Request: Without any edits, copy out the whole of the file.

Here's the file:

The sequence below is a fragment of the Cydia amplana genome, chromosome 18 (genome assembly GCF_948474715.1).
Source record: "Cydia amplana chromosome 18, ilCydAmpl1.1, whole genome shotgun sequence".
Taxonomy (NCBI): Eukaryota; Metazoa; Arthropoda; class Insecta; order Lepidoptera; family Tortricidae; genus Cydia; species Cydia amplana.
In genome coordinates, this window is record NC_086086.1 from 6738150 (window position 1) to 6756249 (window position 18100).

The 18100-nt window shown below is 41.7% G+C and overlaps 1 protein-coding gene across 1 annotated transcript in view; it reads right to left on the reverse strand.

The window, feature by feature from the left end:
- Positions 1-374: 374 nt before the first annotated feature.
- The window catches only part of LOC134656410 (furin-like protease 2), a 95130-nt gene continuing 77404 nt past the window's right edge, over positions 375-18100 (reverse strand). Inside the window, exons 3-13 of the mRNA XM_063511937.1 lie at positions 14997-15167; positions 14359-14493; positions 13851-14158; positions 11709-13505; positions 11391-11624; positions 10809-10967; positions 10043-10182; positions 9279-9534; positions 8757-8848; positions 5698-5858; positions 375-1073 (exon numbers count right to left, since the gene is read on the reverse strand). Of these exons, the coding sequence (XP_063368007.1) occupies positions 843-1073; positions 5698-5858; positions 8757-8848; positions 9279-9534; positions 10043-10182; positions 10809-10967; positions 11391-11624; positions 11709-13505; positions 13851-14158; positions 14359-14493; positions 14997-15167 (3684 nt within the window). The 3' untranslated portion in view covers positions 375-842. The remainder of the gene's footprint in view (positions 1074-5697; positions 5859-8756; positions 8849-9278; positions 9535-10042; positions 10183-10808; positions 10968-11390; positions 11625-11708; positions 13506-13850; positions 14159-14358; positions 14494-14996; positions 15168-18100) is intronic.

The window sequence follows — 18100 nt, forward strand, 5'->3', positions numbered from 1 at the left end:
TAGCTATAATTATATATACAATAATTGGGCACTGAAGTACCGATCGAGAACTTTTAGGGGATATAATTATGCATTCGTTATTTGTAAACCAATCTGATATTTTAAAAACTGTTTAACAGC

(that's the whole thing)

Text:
The sequence below is a fragment of the Cydia amplana genome, chromosome 18 (genome assembly GCF_948474715.1).
Source record: "Cydia amplana chromosome 18, ilCydAmpl1.1, whole genome shotgun sequence".
Taxonomy (NCBI): Eukaryota; Metazoa; Arthropoda; class Insecta; order Lepidoptera; family Tortricidae; genus Cydia; species Cydia amplana.
In genome coordinates, this window is record NC_086086.1 from 6738150 (window position 1) to 6756249 (window position 18100).

The 18100-nt window shown below is 41.7% G+C and overlaps 1 protein-coding gene across 1 annotated transcript in view; it reads right to left on the reverse strand.

The window, feature by feature from the left end:
- Positions 1-374: 374 nt before the first annotated feature.
- The window catches only part of LOC134656410 (furin-like protease 2), a 95130-nt gene continuing 77404 nt past the window's right edge, over positions 375-18100 (reverse strand). Inside the window, exons 3-13 of the mRNA XM_063511937.1 lie at positions 14997-15167; positions 14359-14493; positions 13851-14158; positions 11709-13505; positions 11391-11624; positions 10809-10967; positions 10043-10182; positions 9279-9534; positions 8757-8848; positions 5698-5858; positions 375-1073 (exon numbers count right to left, since the gene is read on the reverse strand). Of these exons, the coding sequence (XP_063368007.1) occupies positions 843-1073; positions 5698-5858; positions 8757-8848; positions 9279-9534; positions 10043-10182; positions 10809-10967; positions 11391-11624; positions 11709-13505; positions 13851-14158; positions 14359-14493; positions 14997-15167 (3684 nt within the window). The 3' untranslated portion in view covers positions 375-842. The remainder of the gene's footprint in view (positions 1074-5697; positions 5859-8756; positions 8849-9278; positions 9535-10042; positions 10183-10808; positions 10968-11390; positions 11625-11708; positions 13506-13850; positions 14159-14358; positions 14494-14996; positions 15168-18100) is intronic.

The window sequence follows — 18100 nt, forward strand, 5'->3', positions numbered from 1 at the left end:
TAGCTATAATTATATATACAATAATTGGGCACTGAAGTACCGATCGAGAACTTTTAGGGGATATAATTATGCATTCGTTATTTGTAAACCAATCTGATATTTTAAAAACTGTTTAACAGC